The mating system of southern elephant seals is strongly polygynous, and it is the purest form of harem based female defence polygyny. Females gather in groups while on land for parturition and suckling of the pup. This tendency to group determined the evolution of a mating system based on harems: one male holds the control of a group of females having almost exclusive access to oestrus females in the group. All populations of elephant seals studied until now have an harem mating system, but the size of harems, the density of males, and the level of control of the harem holder present a lot of variation. On Sea Lion Island the variation in breeding unit size is very large, and, if a female gives birth before joining an harem, she may be forced to remain isolated, in part due to the scarce mobility of pups, in part because secondary males may try to herd females to keep them away from harems.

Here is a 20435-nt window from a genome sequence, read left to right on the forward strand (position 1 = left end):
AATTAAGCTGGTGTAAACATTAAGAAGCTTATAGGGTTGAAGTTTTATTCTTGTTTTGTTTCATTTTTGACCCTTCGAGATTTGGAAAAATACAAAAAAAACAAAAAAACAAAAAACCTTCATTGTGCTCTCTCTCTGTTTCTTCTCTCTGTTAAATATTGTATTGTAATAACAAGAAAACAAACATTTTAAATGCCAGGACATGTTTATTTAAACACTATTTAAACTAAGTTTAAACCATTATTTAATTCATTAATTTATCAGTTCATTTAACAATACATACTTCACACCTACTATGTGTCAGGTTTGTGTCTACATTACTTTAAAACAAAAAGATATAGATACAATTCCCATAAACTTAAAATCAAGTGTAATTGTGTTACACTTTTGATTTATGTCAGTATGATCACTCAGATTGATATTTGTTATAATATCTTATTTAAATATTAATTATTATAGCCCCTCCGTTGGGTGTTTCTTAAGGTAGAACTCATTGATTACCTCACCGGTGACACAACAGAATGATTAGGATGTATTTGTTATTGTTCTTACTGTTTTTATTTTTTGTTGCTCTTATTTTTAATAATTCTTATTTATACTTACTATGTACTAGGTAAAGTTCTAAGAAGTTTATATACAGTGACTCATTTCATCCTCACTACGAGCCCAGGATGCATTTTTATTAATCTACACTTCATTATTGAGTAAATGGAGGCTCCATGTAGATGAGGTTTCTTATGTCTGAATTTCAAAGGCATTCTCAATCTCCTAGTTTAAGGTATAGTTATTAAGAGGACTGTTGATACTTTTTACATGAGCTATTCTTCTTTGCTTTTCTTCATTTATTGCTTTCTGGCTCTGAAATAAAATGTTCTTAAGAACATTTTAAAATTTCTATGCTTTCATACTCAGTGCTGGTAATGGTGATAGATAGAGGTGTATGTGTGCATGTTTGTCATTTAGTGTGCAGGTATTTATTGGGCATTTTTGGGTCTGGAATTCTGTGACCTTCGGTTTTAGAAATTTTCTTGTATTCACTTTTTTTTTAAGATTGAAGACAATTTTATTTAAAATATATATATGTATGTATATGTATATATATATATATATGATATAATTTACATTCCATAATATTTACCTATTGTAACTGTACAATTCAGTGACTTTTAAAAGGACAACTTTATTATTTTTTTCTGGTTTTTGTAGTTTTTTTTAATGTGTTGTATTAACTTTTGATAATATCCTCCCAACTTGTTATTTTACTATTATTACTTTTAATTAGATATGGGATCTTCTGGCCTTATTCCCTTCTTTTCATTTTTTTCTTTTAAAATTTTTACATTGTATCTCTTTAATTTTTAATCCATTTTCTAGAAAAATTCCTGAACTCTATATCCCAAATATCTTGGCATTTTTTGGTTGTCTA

An isolated mating couple
On the other side, most harems tend be larger than fifty females, and every season there are at least two harems with more than one hundred females. In these cases, the harem holder needs to be very powerful, and a good "strategist" to keep an efficient control of the harem.
A large harem, with more than one hundred females
In most occasions, harem holders are able to effectively monopolize copulations with females as soon as they come into oestrus. On Sea Lion Island, even holder of large harems (> 120 females at peak) are able to maintain almost exclusive mating access, doing more than 95% of all copulations observed in the harem. On the contrary, in some situation holders are less efficient, due to their lower dominance, reduced capability in managing females, or size and shape of the harem, and hence also peripheral males are able to mate with harem females.